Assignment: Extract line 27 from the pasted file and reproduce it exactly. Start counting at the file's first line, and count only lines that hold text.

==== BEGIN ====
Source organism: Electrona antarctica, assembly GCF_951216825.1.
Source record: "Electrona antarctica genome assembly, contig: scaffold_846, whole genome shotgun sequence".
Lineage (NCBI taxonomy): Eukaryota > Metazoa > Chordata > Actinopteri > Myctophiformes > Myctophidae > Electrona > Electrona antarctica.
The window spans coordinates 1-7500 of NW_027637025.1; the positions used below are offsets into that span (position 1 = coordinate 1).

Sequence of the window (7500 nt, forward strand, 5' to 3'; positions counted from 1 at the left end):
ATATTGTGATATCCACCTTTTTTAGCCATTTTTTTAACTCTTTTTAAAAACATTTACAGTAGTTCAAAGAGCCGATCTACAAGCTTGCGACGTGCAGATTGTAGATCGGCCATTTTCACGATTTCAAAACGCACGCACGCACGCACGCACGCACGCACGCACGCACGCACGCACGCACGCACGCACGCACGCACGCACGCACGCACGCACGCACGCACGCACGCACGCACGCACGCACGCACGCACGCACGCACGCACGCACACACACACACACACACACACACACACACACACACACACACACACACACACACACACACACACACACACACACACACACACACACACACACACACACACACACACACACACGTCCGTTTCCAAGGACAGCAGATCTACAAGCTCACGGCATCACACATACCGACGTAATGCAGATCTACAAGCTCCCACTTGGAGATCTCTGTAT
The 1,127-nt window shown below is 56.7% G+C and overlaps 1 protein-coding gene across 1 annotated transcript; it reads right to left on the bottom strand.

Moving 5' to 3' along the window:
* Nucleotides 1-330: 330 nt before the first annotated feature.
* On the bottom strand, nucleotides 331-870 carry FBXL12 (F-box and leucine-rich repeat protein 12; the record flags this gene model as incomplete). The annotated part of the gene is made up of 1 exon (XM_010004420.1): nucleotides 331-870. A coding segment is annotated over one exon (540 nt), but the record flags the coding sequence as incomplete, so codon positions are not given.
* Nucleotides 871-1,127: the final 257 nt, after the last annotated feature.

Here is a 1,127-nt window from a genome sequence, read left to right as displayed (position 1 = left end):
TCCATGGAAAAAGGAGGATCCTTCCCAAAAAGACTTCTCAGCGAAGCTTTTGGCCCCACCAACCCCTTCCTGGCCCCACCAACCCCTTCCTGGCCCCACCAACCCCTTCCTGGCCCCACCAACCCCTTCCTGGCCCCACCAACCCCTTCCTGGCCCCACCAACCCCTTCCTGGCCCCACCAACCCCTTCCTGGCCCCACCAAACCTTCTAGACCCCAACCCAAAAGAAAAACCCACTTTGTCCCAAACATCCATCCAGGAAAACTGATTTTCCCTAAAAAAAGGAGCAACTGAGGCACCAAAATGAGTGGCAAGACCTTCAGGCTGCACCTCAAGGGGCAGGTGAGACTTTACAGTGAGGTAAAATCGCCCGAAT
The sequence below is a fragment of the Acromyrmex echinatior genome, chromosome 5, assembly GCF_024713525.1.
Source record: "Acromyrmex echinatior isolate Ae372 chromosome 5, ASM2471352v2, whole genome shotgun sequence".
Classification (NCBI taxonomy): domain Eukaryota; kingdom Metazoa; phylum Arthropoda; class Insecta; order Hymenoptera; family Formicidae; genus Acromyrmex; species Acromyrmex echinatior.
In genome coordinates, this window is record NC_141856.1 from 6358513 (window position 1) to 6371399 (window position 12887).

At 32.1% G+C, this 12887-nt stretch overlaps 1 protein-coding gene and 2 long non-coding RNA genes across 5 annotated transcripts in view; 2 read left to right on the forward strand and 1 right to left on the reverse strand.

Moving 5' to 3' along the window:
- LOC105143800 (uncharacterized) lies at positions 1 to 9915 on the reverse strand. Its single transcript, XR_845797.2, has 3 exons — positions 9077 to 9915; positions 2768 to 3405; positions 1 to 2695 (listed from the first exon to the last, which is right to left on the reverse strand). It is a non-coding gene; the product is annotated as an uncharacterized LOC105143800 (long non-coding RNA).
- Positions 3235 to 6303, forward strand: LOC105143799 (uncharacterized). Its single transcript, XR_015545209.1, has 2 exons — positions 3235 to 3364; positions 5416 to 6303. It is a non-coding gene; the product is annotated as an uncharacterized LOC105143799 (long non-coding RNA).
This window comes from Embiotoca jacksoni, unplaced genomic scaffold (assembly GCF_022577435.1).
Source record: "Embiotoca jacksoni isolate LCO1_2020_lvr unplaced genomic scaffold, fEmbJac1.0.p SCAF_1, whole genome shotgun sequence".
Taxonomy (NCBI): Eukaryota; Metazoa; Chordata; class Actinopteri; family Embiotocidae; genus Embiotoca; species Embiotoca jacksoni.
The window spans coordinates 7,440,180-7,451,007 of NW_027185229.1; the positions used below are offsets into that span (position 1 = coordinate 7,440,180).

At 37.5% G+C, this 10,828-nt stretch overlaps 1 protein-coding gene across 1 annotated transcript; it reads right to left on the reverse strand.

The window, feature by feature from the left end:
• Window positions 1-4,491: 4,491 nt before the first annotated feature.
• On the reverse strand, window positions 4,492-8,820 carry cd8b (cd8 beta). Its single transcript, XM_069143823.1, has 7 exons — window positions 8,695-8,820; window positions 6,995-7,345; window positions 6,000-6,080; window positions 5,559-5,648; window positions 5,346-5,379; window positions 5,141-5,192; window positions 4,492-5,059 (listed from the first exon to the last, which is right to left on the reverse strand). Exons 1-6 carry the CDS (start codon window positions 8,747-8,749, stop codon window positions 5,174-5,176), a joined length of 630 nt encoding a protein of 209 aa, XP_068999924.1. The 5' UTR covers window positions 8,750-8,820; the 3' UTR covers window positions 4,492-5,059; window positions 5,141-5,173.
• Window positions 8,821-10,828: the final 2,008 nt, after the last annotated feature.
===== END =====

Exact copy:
The window, feature by feature from the left end: